This particular blog posting is not so much about cryptozoology as it is an expression of a view point and I hope that you will at least read with an open mind and respect my expression of this view.

I am a hunter and for right or wrong, I have had a gun in my hand from the time I was 12 and I have been trying my best to live the American dream but I have been out in the forest from as far back as I can remember. I am a conservationist but those who have read my past writings will know by now that I am an avid hunter.

I feel no shame at all in saying that I do hunt for sport, among other reasons to hunt, but yes I hunt for sport and I see no problem with it when it is ethically done. Though my hunting for sport may be distasteful to some I am not going to discuss it because I do not force others to take my view. Right now I would just like to bring forth a common sense view point that might clear up some hostilities.

The first, conservationists were hunters, sport hunters. It would be a total copout for me to say, they only cared about conservation, because they didnt: they wanted something left to shoot.

But hunting does promote conservation.

In the late 1970s Kenya outlawed all hunting, making all hunting in Kenya after that point Poaching. When the animals had no monetary value and the natives had no choice but to poach for food, the game of Kenya was utterly slaughtered senselessly. The great hunting writer and conservationist Robert Ruark once wrote “that when you take away the way a man makes his living you had better give him something of value to replace it with.” Which means that you cannot take away the lifestyle of the hunting and gathering tribes and give them a plow and expect all to go smoothly.

I am not saying that they do not have the potential to be successful I hold great respect for the wonders of Tribal Africa. What I am saying is when the people no longer had a reason to protect and conserve their native wildlife it opened the door almost totally to mass black market poaching and senseless Killing of African game.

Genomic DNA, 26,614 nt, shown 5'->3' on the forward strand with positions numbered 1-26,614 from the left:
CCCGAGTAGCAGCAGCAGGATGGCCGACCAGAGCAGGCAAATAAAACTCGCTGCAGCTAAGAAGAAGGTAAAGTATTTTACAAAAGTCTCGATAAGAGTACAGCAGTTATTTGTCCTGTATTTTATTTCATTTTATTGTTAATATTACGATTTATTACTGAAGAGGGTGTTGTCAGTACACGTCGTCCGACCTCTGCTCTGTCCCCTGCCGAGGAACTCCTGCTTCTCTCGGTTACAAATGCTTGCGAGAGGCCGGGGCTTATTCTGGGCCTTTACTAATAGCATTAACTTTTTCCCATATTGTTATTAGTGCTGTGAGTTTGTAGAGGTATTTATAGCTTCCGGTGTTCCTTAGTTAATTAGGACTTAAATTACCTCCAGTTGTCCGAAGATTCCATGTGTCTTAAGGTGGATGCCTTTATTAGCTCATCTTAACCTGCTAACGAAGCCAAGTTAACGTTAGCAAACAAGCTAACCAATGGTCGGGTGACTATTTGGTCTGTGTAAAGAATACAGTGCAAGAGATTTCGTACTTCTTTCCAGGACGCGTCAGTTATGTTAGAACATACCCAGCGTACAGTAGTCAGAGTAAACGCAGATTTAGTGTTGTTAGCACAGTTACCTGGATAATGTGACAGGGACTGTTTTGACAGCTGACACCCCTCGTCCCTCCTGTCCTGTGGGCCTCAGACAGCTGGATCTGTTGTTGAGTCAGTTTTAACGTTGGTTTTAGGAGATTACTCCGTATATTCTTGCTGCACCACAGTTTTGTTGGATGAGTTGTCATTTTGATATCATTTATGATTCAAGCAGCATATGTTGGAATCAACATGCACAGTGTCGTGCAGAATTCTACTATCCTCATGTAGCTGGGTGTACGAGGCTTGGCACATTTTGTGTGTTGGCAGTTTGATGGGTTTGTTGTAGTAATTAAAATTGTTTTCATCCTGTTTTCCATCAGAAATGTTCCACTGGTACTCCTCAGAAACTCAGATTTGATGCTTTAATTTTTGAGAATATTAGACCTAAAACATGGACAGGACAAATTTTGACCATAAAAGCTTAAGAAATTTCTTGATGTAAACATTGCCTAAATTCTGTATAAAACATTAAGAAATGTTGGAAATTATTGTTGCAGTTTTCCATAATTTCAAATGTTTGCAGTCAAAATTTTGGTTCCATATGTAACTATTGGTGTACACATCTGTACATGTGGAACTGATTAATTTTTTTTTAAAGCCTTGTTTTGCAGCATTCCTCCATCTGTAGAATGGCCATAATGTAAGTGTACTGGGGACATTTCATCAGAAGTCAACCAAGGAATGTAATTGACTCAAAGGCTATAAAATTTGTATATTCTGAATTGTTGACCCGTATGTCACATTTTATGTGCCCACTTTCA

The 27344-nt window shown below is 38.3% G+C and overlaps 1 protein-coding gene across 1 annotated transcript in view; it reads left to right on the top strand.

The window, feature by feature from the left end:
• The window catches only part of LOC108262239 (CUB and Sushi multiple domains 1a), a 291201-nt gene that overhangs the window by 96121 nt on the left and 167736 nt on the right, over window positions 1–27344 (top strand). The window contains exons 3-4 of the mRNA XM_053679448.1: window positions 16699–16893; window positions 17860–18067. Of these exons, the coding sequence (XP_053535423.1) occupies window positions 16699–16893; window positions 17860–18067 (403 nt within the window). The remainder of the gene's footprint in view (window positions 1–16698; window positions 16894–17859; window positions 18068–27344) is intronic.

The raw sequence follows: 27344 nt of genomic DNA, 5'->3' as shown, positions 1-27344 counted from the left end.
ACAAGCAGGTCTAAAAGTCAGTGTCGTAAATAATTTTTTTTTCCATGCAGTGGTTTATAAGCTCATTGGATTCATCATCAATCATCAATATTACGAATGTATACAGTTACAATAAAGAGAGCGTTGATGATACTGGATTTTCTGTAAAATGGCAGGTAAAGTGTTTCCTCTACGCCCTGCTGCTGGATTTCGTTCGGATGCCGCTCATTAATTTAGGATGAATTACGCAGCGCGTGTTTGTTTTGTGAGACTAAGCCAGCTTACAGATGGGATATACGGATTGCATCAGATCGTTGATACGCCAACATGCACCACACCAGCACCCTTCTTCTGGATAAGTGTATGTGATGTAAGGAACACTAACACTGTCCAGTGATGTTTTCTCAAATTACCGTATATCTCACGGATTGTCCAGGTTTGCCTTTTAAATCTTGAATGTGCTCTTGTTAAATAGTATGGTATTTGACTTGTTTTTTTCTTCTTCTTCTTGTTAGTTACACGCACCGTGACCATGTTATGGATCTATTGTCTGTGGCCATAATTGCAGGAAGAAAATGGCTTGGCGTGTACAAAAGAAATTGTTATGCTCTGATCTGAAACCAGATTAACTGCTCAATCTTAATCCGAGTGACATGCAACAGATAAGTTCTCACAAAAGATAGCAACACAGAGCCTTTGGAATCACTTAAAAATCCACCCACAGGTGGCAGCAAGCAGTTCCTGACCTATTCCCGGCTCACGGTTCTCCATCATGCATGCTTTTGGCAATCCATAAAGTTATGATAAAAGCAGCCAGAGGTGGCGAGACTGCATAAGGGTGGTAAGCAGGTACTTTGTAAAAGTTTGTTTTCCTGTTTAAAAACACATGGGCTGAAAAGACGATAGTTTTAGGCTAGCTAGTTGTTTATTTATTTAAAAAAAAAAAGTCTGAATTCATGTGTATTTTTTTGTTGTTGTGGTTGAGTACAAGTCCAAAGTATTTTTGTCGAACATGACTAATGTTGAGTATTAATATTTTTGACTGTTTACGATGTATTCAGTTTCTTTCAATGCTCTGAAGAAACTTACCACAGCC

The idea that Hunting, or harvesting an animal from a population can somehow protect the others of that population may sound to some totally ludicrous. It is not so. Please allow me to explain.

  • Allowing a legally and strictly controlled harvest of a small quota of animals of a population at a designated fee provides revenue for the purchase of more land for the population to grow on.

  • The Jobs created by the controlled harvest of an animal provides jobs to those who might otherwise poach for a living or turn to other perhaps similarly sinister crimes against the world.

  • When a sport hunter harvests an animal that he has not only paid to hunt with no guarantee of achieving his trophy, he also provides a ready source of meat for the locals, and nothing is wasted.

  • The hunter him or herself might not use what is taken, but the locals do! The bone is ground into fertilizer, the meat is eaten and as I said already the other parts of the Safari provide paying work for the locals.

  • A Hunter should and most due attempt to take their animal in the most humane and fair chase way that they can, and equally importantly they strive to only take animals past their breeding maturity when they are no longer contributing to the gene pool. I know personally several professional Hunters currently working in Africa and some of them are also based in America.